Post-apartheid para­ble will not end well

The Weekend Australian - Review - - Books -

Zim­mer­man — Grin­der­man — Clev­er­man … too many men. Trencher­man? South African Eben Ven­ter, who has lived in Aus­tralia since 1986, opens his novel laying some clues. A feeder; an eater; a cadger, a par­a­site; a knife for meat; trench foot; de­cay. An­other clue opens the first page of Trencher­man: a quo­ta­tion from Heart of Dark­ness, a warn­ing that comes to shadow and frame the whole nar­ra­tive.

The two main white char­ac­ters are Mar­louw and Ko­ert. The first is an Afrikaner who has es­caped to Mel­bourne, the sec­ond his mys­tery nephew, a pre­vi­ously fine young man who dis­ap­peared back some­where around Bloem­fon- tein. Mar­louw leads a good, if bor­ing, life in that bor­ing city, Mel­bourne. Bor­ing, we dis­cover, as it lacks the edge, or you might say danger, of city life in South Africa. Mel­bourne is too white, too clean, too safe, man­i­cured.

Then Mar­louw gets a call from his sis­ter. Ko­ert has slipped back into the old life, back into the old new world. Will Mar­louw find him, se­cure his re­turn to the bor­ing new land? In the im­per­a­tive that you hear in South Africa: “You must go and find Ko­ert for me.” This is not good news for Mar­louw: “I had never wanted to re­turn to a coun­try where a white skin was seen as a badge of priv­i­lege.”

Ko­ert has gone home, af­ter a fash­ion, even though the parental farm has been par­celled out to three African fam­i­lies. Ko­ert the nice boy has be­come a meat monster. He runs a meat mo­nop­oly in a place where meat is power. Meat is cur­rency; it is food, and plea­sure; it is sta­tus; and yet, of course, it also sug­gests the dark side of can­ni­bal­ism, of the treat­ment of hu­man life as though it, too, is al­ways ready for sac­ri­fice. Meat is con­sumed, as we are to be con­sumed. All else is flesh.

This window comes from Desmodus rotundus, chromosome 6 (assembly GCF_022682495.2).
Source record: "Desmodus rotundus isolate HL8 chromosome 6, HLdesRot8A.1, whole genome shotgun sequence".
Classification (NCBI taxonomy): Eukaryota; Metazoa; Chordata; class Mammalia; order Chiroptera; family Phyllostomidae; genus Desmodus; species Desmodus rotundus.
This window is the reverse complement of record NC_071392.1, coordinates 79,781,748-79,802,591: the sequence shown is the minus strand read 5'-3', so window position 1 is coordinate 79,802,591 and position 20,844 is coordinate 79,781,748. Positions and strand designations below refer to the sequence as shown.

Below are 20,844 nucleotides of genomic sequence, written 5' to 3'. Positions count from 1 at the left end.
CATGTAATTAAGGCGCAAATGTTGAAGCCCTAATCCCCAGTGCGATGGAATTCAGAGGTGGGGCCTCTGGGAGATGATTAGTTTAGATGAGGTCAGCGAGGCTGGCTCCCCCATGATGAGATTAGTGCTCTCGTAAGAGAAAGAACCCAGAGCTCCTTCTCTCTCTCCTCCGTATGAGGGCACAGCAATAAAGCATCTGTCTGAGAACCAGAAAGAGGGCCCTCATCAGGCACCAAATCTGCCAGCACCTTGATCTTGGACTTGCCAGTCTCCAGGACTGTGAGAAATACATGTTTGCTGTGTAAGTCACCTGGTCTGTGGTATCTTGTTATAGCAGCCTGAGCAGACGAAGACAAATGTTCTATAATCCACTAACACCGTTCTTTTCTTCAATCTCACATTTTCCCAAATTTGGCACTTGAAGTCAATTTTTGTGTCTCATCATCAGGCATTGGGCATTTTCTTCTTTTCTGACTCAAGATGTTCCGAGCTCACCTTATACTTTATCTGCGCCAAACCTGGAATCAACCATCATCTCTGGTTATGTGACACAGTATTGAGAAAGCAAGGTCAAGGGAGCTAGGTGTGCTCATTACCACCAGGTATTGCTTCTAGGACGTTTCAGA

Back of Bloem­fontein there is a drought. There’s al­ways a drought. But the meat mas­ter calls the shots, of­fers his sub­jects shots of bar scotch and Jager­meis­ter, chooses as he wishes to share his Nin­tendo and his bed with his black cap­tive au­di­ence. He has be­come a white rat of South Africa, stay­ing on af­ter the changes to make his for­tune and gorge on it. The whites stay on as tourists in their own coun­try. There are farm at­tacks, and ex­plo­sions in the power sta­tions. And there is the virus. White power is ten­u­ous. The feed­ers, the eaters, the par­a­sites, the knives … this will not end well.

Mar­louw buys bakkie, a ute, and goes in search of his nephew. What he finds is a crea­ture from Mad Max, a grotesque, obese, bloated and dis­eased ma­niac of the meat mar­ket: a meat monarch whose days are in the count­ing. The South Africa Mar­louw fled has been dis­es­tab- lished. Even that which is nailed down dis­ap­pears. This is a world that is it­self dis­ap­pear­ing, back into the veldt. Ven­ter’s is a story with­out redemption. There is no shred of dig­nity in it, only death, de­cay, de­lay, maybe es­cape.

Most of the nar­ra­tive is con­sumed in the search. Mar­louw’s ex­pe­di­tion ends in the char­nel house, un­til he him­self fi­nally es­capes, back to the safety of bore­dom, back to Mel­bourne, or as the South Africans say, “pack­ing for Perth”.

South African writ­ing has its claims to dis­tinc­tion, but here, as in the work of JM Coet­zee, Mar­lene van Niek­erk and Ivan Vladislavic, it also serves as a por­tal into an­other world.

Is there a para­ble in Trencher­man? It is pos­si­ble that it is an at­tempt to ad­dress the ques­tion that plagues South Africans and oth­ers who care for the place and its peo­ples: did any­thing much ac­tu­ally change af­ter apartheid? As Vladislavic writes some­where, apartheid did not fall over, it sat down. While there are more sources of op­ti­mism in South Africa than you will find in

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